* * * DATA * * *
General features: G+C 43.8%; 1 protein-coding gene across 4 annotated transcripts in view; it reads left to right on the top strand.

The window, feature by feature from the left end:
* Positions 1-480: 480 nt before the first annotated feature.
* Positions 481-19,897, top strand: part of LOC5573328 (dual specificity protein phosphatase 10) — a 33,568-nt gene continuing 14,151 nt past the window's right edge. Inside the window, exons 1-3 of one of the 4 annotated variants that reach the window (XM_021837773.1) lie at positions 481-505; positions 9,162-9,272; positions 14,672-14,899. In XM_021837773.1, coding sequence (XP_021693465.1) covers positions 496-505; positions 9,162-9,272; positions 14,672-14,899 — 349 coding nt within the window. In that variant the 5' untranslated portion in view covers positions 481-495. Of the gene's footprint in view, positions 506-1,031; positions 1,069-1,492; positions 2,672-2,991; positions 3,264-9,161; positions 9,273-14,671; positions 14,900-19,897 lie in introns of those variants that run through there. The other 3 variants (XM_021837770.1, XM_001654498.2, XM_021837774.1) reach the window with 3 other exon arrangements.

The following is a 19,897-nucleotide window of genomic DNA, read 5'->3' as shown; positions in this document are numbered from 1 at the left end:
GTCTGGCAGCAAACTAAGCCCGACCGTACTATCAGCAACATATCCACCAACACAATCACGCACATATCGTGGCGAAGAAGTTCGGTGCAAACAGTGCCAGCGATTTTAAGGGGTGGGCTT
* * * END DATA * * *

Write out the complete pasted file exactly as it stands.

General features: G+C 43.8%; 1 protein-coding gene across 4 annotated transcripts in view; it reads left to right on the top strand.

The window, feature by feature from the left end:
* Positions 1-480: 480 nt before the first annotated feature.
* Positions 481-19,897, top strand: part of LOC5573328 (dual specificity protein phosphatase 10) — a 33,568-nt gene continuing 14,151 nt past the window's right edge. Inside the window, exons 1-3 of one of the 4 annotated variants that reach the window (XM_021837773.1) lie at positions 481-505; positions 9,162-9,272; positions 14,672-14,899. In XM_021837773.1, coding sequence (XP_021693465.1) covers positions 496-505; positions 9,162-9,272; positions 14,672-14,899 — 349 coding nt within the window. In that variant the 5' untranslated portion in view covers positions 481-495. Of the gene's footprint in view, positions 506-1,031; positions 1,069-1,492; positions 2,672-2,991; positions 3,264-9,161; positions 9,273-14,671; positions 14,900-19,897 lie in introns of those variants that run through there. The other 3 variants (XM_021837770.1, XM_001654498.2, XM_021837774.1) reach the window with 3 other exon arrangements.

The following is a 19,897-nucleotide window of genomic DNA, read 5'->3' as shown; positions in this document are numbered from 1 at the left end:
GTCTGGCAGCAAACTAAGCCCGACCGTACTATCAGCAACATATCCACCAACACAATCACGCACATATCGTGGCGAAGAAGTTCGGTGCAAACAGTGCCAGCGATTTTAAGGGGTGGGCTT